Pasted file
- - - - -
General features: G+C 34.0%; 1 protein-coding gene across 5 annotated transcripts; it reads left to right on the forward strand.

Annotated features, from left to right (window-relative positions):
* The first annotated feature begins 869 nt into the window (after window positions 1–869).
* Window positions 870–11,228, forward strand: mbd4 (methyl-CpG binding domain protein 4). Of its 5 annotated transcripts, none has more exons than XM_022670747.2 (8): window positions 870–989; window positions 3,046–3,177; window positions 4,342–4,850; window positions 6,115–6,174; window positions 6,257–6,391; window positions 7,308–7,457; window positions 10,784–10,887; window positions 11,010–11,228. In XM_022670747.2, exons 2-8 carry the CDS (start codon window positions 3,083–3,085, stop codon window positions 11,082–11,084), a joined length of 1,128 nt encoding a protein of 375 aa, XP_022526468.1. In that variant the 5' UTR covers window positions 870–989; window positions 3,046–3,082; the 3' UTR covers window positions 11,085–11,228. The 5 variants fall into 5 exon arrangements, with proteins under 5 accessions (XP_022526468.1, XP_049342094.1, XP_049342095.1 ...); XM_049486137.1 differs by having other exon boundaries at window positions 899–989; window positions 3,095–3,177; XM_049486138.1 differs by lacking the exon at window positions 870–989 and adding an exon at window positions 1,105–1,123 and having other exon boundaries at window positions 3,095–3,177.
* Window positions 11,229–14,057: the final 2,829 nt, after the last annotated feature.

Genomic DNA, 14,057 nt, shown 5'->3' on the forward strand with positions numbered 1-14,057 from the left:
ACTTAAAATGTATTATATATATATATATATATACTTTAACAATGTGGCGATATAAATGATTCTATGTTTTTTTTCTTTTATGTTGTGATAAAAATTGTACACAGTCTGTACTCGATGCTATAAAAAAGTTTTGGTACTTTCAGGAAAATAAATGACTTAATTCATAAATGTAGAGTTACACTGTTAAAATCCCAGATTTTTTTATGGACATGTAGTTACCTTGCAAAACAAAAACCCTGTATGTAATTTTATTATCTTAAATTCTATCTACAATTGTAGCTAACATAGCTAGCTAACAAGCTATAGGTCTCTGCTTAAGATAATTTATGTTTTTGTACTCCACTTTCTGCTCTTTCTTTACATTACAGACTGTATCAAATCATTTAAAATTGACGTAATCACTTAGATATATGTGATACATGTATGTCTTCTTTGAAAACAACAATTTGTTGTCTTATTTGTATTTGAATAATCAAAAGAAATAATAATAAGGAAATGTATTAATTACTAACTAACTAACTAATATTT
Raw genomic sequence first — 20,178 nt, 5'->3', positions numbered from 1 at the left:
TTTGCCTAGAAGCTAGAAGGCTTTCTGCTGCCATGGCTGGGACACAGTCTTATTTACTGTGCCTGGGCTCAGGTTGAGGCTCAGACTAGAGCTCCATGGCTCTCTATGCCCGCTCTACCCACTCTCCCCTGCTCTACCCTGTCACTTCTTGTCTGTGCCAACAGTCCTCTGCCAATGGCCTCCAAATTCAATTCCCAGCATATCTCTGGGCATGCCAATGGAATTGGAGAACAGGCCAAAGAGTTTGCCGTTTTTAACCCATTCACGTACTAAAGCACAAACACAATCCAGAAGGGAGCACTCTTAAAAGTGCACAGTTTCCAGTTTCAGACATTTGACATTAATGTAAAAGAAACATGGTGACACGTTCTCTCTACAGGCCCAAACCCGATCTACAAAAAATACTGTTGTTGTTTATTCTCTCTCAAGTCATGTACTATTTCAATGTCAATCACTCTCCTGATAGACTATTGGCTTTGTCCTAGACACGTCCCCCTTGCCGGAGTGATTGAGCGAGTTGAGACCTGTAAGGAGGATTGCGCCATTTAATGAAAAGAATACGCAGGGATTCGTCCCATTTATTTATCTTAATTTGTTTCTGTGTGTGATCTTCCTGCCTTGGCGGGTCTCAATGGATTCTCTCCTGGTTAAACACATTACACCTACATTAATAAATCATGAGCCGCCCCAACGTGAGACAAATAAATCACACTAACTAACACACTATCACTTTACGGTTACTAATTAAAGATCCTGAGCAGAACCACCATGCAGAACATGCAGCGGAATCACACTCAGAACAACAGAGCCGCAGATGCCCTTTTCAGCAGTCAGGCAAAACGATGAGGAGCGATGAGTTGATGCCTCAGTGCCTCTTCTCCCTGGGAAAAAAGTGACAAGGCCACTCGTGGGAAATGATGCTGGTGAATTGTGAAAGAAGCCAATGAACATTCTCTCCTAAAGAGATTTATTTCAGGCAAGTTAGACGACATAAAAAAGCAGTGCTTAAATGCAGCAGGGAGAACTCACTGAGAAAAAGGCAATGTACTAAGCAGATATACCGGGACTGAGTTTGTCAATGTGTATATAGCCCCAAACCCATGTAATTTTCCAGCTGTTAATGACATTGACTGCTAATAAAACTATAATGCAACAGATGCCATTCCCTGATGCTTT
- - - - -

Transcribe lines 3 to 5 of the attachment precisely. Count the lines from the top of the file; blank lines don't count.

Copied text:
* The first annotated feature begins 869 nt into the window (after window positions 1–869).
* Window positions 870–11,228, forward strand: mbd4 (methyl-CpG binding domain protein 4). Of its 5 annotated transcripts, none has more exons than XM_022670747.2 (8): window positions 870–989; window positions 3,046–3,177; window positions 4,342–4,850; window positions 6,115–6,174; window positions 6,257–6,391; window positions 7,308–7,457; window positions 10,784–10,887; window positions 11,010–11,228. In XM_022670747.2, exons 2-8 carry the CDS (start codon window positions 3,083–3,085, stop codon window positions 11,082–11,084), a joined length of 1,128 nt encoding a protein of 375 aa, XP_022526468.1. In that variant the 5' UTR covers window positions 870–989; window positions 3,046–3,082; the 3' UTR covers window positions 11,085–11,228. The 5 variants fall into 5 exon arrangements, with proteins under 5 accessions (XP_022526468.1, XP_049342094.1, XP_049342095.1 ...); XM_049486137.1 differs by having other exon boundaries at window positions 899–989; window positions 3,095–3,177; XM_049486138.1 differs by lacking the exon at window positions 870–989 and adding an exon at window positions 1,105–1,123 and having other exon boundaries at window positions 3,095–3,177.
* Window positions 11,229–14,057: the final 2,829 nt, after the last annotated feature.